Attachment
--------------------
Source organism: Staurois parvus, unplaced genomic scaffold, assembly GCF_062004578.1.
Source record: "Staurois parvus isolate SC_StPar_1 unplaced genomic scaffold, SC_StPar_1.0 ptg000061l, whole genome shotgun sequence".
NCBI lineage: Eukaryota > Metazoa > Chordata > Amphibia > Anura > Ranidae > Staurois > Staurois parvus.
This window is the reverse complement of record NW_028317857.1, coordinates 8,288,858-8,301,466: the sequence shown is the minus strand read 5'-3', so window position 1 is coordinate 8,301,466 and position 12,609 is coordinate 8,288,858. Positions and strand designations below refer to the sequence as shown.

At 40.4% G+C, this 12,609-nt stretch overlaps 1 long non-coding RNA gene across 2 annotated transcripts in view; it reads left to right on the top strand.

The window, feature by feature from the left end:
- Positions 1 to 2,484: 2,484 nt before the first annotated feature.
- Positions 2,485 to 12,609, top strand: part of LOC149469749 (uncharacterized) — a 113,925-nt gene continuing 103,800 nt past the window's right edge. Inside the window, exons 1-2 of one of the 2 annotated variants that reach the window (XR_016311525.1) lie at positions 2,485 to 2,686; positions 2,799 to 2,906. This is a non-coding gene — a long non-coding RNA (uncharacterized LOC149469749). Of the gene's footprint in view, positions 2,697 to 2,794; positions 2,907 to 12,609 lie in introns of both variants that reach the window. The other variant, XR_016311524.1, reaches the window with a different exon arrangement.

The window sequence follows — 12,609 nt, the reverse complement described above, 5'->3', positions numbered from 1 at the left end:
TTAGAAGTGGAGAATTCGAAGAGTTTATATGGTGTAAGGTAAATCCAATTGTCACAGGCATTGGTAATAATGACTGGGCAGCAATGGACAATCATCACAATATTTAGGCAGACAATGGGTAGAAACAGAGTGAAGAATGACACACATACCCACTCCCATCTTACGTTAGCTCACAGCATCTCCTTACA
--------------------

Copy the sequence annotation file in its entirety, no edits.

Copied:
Source organism: Staurois parvus, unplaced genomic scaffold, assembly GCF_062004578.1.
Source record: "Staurois parvus isolate SC_StPar_1 unplaced genomic scaffold, SC_StPar_1.0 ptg000061l, whole genome shotgun sequence".
NCBI lineage: Eukaryota > Metazoa > Chordata > Amphibia > Anura > Ranidae > Staurois > Staurois parvus.
This window is the reverse complement of record NW_028317857.1, coordinates 8,288,858-8,301,466: the sequence shown is the minus strand read 5'-3', so window position 1 is coordinate 8,301,466 and position 12,609 is coordinate 8,288,858. Positions and strand designations below refer to the sequence as shown.

At 40.4% G+C, this 12,609-nt stretch overlaps 1 long non-coding RNA gene across 2 annotated transcripts in view; it reads left to right on the top strand.

The window, feature by feature from the left end:
- Positions 1 to 2,484: 2,484 nt before the first annotated feature.
- Positions 2,485 to 12,609, top strand: part of LOC149469749 (uncharacterized) — a 113,925-nt gene continuing 103,800 nt past the window's right edge. Inside the window, exons 1-2 of one of the 2 annotated variants that reach the window (XR_016311525.1) lie at positions 2,485 to 2,686; positions 2,799 to 2,906. This is a non-coding gene — a long non-coding RNA (uncharacterized LOC149469749). Of the gene's footprint in view, positions 2,697 to 2,794; positions 2,907 to 12,609 lie in introns of both variants that reach the window. The other variant, XR_016311524.1, reaches the window with a different exon arrangement.

The window sequence follows — 12,609 nt, the reverse complement described above, 5'->3', positions numbered from 1 at the left end:
TTAGAAGTGGAGAATTCGAAGAGTTTATATGGTGTAAGGTAAATCCAATTGTCACAGGCATTGGTAATAATGACTGGGCAGCAATGGACAATCATCACAATATTTAGGCAGACAATGGGTAGAAACAGAGTGAAGAATGACACACATACCCACTCCCATCTTACGTTAGCTCACAGCATCTCCTTACA